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People are praising the blockchain for use in all kinds of environments where a secure transaction history is required, e.g. logistics etc.

My question: Let's say someone sets up a blockchain for logistics transactions - what would be the incentive to provide the proof-of-work, i.e. to mine?

In the Bitcoin blockchain, I receive bitcoins as a reward. But wouldn't a similar kind of reward be required for this non-bitcoin blockchain to work in real life?


If this is the wrong community, please point me to one that is better suited. Also, my question is based on my current understanding of the blockchain technology, so please also let me know if the question does not compute.

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These days there's a lot of new systems being shipped - or marketed even before that - that came with 'blockchain' attached somehow. We're not sure how and why someone would set up a blockchain for logistics transactions, to stay on your example. Most of the news about 'adopting blockchain technology' we see on the media fails to explain why they need a blockchan at all - or are afraid to say they will anchor data on Bitcoin or Ethereum chains.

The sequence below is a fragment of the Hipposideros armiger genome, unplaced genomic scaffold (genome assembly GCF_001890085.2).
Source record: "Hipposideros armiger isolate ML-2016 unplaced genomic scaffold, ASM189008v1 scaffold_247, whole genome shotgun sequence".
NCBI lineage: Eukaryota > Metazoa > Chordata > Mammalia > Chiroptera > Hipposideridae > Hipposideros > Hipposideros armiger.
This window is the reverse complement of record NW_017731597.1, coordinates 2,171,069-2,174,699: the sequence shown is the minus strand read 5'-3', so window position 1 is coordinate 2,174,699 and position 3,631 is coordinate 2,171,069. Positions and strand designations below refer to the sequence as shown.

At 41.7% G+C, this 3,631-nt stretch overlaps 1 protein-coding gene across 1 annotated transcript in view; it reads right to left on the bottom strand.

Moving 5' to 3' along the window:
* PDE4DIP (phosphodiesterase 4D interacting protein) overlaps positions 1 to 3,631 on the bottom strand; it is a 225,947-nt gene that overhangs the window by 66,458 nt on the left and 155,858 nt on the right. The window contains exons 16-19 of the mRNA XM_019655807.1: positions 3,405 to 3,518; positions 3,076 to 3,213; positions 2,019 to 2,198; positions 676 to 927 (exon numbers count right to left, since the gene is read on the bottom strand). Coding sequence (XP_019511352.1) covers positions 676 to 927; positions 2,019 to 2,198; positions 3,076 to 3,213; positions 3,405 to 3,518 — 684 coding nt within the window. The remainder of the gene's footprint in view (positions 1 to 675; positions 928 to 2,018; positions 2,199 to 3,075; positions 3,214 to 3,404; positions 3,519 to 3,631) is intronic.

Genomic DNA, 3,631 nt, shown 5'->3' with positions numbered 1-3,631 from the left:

One can design a database with hashes and digital signatures in blockchain's fashion and call that a 'blockchain', without mining. They can even have ming with no reward or token of value, and call that a 'blockchain'. There's no one to stop them.

But the meaning of 'blockchain' as it's used in Bitcoin, is something where mining is hard and needs incentives like block reward to happen. That's the design originally proposed by Satoshi Nakamoto in his solution for the Bizantine Generals Problem.

  • Thanks for your comment! I think by now I have a much better understanding of the Blockchain technology and I tend to agree with you — almost all of the blockchain stuff around disruption and new business models is nonsense and just part of the hype. The answer to my original question lies in things like proof of stake, proof of authority, etc. (I.e. any of the other consensus methods). However, even then, most of the people talking about blockchain in the media/business world seem like they do not really understand what they are talking about... – Michael Becker Apr 15 '18 at 9:54

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